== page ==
The differences between ginosko (No. 1) and oida demand consideration: (a) ginosko, frequently suggests inception or progress in knowledge, while oida suggests fulness (sic) of knowledge e.g., John 8:55, 'ye have not known Him' (ginosko), i.e., begun to know, 'but I know Him' (oida), i.e., 'know Him perfectly;' 13:7, 'What I do thou knowest (sic) not now,' i.e. Peter did not yet perceive (oida) its significance, 'but thou shalt understand,' i.e., 'get to know (ginosko), hereafter;'  14: 7, 'If ye had known Me' (ginosko), i.e., 'had definitely come to know Me,' 'ye would have known My Father also' (oida), i.e., 'would have had perception of:' 'from henceforth ye know Him' (ginosko), i.e., having unconsciously been coming to the Father, as the One who was in Him, they would now consciously be in the constant and progressive experience of knowing Him;  in Mark 4:13, 'Know ye not (oida) this parable?  and how shall ye know (ginosko) all the parables?'  (R.V.), i.e., 'Do ye not understand this parable?  How shall ye come to perceive all . . . 'the intimation being that the first parable is a leading and testing one;  (b) while ginosko frequently implies an active relation between the one who knows and the person or thing known (see No. 1, above), oida expresses the fact that the object has simply come within the scope of the knower's perception;  thus in Matt. 7:23 'I never knew you' (ginosko) suggests 'I have never been in approving connection with you,' whereas in 25:12, 'I know you not' (oida) suggests 'you stand in no relation to Me.'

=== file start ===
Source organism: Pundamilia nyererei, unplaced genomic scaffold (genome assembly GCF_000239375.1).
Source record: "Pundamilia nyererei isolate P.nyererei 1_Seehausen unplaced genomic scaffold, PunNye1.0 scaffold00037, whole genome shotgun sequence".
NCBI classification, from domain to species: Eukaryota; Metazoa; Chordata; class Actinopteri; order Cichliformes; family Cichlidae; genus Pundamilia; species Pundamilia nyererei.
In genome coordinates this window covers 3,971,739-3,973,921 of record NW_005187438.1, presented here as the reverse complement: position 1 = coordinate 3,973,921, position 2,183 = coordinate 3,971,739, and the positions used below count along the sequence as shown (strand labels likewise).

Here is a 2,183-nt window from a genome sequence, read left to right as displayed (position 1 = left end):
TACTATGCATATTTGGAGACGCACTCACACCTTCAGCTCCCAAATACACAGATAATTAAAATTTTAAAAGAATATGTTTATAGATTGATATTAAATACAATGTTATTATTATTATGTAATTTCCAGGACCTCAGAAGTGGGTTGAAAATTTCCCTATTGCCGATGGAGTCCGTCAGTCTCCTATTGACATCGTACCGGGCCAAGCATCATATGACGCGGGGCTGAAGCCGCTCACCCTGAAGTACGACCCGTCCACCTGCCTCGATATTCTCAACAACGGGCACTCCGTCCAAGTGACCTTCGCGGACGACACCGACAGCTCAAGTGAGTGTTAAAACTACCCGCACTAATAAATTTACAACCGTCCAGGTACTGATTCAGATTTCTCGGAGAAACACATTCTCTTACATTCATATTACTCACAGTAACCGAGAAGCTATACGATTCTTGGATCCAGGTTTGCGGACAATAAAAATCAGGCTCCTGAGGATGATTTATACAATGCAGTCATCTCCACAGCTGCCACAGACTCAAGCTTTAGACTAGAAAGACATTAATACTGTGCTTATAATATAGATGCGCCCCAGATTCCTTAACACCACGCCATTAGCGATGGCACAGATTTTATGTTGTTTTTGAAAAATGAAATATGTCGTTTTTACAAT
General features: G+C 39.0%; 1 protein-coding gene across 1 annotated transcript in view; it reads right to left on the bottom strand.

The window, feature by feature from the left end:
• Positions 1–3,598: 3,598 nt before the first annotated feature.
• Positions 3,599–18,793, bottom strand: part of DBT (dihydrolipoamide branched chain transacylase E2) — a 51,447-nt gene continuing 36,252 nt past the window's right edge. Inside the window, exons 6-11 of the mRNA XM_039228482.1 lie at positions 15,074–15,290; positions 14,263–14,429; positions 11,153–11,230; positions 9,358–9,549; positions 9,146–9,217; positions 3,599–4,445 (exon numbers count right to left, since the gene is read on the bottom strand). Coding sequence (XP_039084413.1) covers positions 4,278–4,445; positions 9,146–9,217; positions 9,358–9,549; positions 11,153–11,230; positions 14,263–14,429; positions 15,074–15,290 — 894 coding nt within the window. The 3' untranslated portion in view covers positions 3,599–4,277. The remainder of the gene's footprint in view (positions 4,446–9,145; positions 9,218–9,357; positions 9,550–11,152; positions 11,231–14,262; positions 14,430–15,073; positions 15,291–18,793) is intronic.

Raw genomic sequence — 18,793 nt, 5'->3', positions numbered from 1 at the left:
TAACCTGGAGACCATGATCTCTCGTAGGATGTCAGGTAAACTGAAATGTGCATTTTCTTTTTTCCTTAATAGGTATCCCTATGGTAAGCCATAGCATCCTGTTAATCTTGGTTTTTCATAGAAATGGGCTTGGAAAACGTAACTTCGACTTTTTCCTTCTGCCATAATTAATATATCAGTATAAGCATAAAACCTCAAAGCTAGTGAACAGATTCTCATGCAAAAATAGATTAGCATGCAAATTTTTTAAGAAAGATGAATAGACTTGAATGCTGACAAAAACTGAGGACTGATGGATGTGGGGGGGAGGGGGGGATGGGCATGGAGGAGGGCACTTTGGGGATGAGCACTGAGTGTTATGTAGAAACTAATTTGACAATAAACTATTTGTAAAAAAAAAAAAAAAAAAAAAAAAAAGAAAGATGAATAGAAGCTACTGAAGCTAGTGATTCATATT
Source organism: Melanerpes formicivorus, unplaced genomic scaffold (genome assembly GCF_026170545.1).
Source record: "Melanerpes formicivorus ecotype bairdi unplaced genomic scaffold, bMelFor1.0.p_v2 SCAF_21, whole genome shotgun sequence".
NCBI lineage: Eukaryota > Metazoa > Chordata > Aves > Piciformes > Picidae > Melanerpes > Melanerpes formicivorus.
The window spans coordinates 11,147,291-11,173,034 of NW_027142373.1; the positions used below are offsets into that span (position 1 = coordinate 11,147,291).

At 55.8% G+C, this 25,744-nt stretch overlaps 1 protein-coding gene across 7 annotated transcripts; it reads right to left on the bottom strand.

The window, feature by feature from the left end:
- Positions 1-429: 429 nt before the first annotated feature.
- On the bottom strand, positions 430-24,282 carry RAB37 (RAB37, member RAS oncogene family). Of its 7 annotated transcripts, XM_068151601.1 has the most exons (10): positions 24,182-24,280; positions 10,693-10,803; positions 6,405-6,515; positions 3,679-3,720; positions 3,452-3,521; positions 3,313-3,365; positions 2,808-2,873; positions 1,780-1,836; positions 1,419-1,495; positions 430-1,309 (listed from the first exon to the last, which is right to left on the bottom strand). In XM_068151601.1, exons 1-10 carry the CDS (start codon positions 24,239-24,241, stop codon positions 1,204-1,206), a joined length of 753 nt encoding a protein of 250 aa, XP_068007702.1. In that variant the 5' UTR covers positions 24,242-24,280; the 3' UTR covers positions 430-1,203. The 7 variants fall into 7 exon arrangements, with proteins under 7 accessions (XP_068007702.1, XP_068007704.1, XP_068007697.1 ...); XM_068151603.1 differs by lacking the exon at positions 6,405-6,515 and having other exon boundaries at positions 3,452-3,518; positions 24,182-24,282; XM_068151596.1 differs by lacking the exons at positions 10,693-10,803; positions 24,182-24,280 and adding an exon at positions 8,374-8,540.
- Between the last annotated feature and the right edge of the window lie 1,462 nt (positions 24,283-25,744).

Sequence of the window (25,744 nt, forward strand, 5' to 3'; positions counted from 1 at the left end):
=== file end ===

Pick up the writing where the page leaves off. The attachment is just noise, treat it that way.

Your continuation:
3. epignosko (ἐπίγινώσκω, 1921) denotes (a) to observe, fully perceive, notice attentively, discern, recognize (epi, upon, and No. 1);  it suggests generally a directive, a more special, recognition of the object known than does No. 1;  it also may suggest advanced knowledge or special appreciation;  thus, in Rom. 1:32, 'knowing the ordinance of God' (epignosko) means 'knowing full well,' whereas in verse 21 'knowing God' (ginosko) simply suggests that they could not avoid the perception.  Sometimes epignosko implies a special participation in the object known, and gives greater weight to what is stated;  thus in John 8:32, 'ye shall know the truth,' ginosko is used, whereas in 1 Tim. 4:3, 'them that believe and know the truth,' epignosko lays stress on participation in the truth.  Cf. the stronger statement in Col. 1:6 (epignosko) with that in 2 Cor. 8:9 (ginosko), and the two verbs in 1 Cor. 13:12, 'now I know in part (ginosko);  but then shall I know (epignosko) even as also I have been known (epignosko),' a knowledge 'which perfectly unites the subject with the object;'  (b) to discover, ascertain, determine, e.g., Luke 7:37;  23:7;  Acts 9:30;  19:34;   22:29;  28:1;  in 24:11 the best mss. have this verb instead of No. 1;  hence the R.V., 'take knowledge.'  J Armitage Robinson (on Ephesians) points out that epignosis is 'knowledge directed towards a particular object, perceiving, discerning,' whereas gnosis is knowledge in the abstract.  See ACKNOWLEDGE.


4. proginosko (προγινώσκω, 4267), to know beforehand, is used  (a) of the Divine foreknowledge concerning believers, Rom. 8:29; Israel, 2:2;  Christ as the Lamb of God, 1 Pet. 1:20, R.V., 'foreknown' (A., 'foreordained');  (b) of human previous knowledge, of a person, Acts 26:5, R.V., 'having knowledge of' (A.V., 'which knew');  of facts, 2 Pet. 3:17.  See FOREKNOW


5. epistamai (ἐπίσταμαι, 1987), to know, know of, understand (probably an old Middle Voice form of ephistemi, to set over), is used in Mark 14:68, 'understand,' which follows oida 'I (neither) know;' most frequently in the Acts, 10:28;  15:7;  18:25;  19:15, 25;  20:18;  22:19;  24:10;  26:26;  elsewhere, 1 Tim. 6:4;  Heb. 11:8;  Jas. 4:14;  Jude 10.  See UNDERSTAND.